Google Chrome will adblock from February 15, 2018
We relayed the project last June, the launch date is now confirmed: Google will indeed launch a native adblock for its Chrome browser on February 15.
The specialized site VentureBeat, which reveals the information, specifies that this date does not correspond to any of the updates scheduled on the Chrome calendar: Chrome 64 is scheduled for January 23, 2018, and Chrome 65, for March 6. For the site, this is a sign that Google would activate the ad blocker remotely, and certainly in phases.
Google joined this year Coalition for Better Ads, a consortium that brings together various industry players, manufacturers and online advertising specialists. The organization had already published a study on the most intrusive formats and a list of standards last March, on which Google used to define which ads will be banned. The association announced yesterday the deployment of Better Ads Experience Program, in order to provide recommendations to companies that use these standards and improve the user experience. The formats blocked by Google are full-page interstitials, pop-ups, autoplay videos with sound enabled, or ads with countdown.
Google will review and qualify the advertising experiences of the sites, as shown on this page for editors. If, according to Google’s criteria, the site is classified as “Warning” or “Failed” because it does not meet the standards, an email will notify the editors, who will then have 30 days to rectify the situation.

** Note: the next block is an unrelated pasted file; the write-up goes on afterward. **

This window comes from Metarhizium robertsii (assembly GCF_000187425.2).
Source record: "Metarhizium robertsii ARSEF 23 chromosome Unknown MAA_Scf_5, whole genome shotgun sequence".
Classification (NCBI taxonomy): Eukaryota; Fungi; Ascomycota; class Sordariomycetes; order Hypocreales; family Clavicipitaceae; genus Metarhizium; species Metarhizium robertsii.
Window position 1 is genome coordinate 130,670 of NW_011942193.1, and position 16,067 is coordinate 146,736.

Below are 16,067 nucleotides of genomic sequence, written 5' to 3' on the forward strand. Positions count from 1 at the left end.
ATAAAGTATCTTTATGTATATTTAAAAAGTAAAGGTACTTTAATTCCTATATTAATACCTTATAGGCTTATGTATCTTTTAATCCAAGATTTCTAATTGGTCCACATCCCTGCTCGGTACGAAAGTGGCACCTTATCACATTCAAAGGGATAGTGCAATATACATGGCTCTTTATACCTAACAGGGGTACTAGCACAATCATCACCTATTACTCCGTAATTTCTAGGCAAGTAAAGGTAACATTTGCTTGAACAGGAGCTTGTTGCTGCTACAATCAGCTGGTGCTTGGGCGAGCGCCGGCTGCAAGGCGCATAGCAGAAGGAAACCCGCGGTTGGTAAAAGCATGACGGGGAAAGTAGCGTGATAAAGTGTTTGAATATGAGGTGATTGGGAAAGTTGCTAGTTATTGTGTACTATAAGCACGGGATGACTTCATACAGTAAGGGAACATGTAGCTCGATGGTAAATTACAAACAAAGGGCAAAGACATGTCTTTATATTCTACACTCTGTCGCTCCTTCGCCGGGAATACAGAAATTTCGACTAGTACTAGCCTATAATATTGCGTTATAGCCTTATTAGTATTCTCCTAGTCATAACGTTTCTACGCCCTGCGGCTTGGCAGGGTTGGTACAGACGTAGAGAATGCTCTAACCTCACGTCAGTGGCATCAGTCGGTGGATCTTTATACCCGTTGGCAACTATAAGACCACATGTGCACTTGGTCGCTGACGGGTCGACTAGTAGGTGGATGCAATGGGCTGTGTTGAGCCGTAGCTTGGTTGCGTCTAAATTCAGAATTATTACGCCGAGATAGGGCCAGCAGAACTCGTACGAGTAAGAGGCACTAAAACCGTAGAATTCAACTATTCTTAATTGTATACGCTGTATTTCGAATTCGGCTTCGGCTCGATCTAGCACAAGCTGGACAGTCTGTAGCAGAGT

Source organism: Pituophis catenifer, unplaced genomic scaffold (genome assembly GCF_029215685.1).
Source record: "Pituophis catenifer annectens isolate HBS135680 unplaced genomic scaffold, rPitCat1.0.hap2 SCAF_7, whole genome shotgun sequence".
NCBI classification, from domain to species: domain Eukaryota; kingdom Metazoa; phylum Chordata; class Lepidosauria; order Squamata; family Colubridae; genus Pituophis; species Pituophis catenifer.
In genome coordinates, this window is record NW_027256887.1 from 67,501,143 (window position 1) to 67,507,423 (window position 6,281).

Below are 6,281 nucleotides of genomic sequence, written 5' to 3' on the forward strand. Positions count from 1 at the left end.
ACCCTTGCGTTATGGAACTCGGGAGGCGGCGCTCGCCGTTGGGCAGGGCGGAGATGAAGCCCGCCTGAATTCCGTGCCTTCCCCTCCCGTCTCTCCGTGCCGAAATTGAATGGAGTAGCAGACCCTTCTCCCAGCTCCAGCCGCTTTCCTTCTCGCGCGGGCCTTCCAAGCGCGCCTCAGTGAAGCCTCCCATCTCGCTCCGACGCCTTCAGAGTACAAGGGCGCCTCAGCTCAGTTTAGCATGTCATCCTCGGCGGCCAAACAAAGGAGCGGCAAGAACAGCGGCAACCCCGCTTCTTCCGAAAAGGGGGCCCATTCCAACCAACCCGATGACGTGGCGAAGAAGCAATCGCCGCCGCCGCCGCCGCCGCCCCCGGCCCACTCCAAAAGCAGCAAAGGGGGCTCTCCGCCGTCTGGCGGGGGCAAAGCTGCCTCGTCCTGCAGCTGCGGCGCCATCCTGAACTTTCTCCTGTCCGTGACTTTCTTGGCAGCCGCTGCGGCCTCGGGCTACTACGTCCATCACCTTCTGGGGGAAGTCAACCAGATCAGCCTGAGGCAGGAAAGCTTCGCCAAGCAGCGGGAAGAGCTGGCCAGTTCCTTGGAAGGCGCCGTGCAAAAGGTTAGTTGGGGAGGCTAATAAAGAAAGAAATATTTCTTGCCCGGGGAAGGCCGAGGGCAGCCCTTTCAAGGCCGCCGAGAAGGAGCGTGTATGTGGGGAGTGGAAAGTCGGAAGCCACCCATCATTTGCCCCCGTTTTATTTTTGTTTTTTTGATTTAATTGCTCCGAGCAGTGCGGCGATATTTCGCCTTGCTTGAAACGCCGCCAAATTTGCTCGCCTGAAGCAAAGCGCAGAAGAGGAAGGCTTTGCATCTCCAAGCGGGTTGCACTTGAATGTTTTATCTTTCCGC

At first glance, Google’s decision to introduce an adblock may seem paradoxical insofar as the Mountain View firm is dependent on advertising revenue. In 2016, Google generated $ 63.8 billion in advertising revenue. According to consulting firm Nomura Instinet, that figure is expected to climb another 15% this year to reach $ 72.7 billion.
One of the goals of the “made in Google” adblock is to reduce the growth of online ad blocking tools developed by third party solutions. Among them, Adblock Plus, published by the German Eyeo, had entered into confidential agreements with sites placed on a “white list”, including Google, Microsoft and Amazon. In this way, Eyeo could take up to 30% of the advertising revenue generated by the unlocking. Faced with the sums requested by ad blockers, Google has therefore chosen to turn to the path of independence to guard against ads deemed too intrusive that degrade the user experience on Chrome.
It is also a strong sign given by the giants of the Tech on the future of online advertising, considered more and more intrusive. Thus, Apple had already released the heavy artillery by integrating the latest version of Safari a feature Intelligent Tracking Prevention intended to track the use of third-party cookies, already with spectacular impacts, such as the bamboo strike received on the stock market this week by Criteo.
Google Chrome has established itself as the leading browser in the world: according to StatCounter, the overall market share of Google’s browser was 55% in November 2017.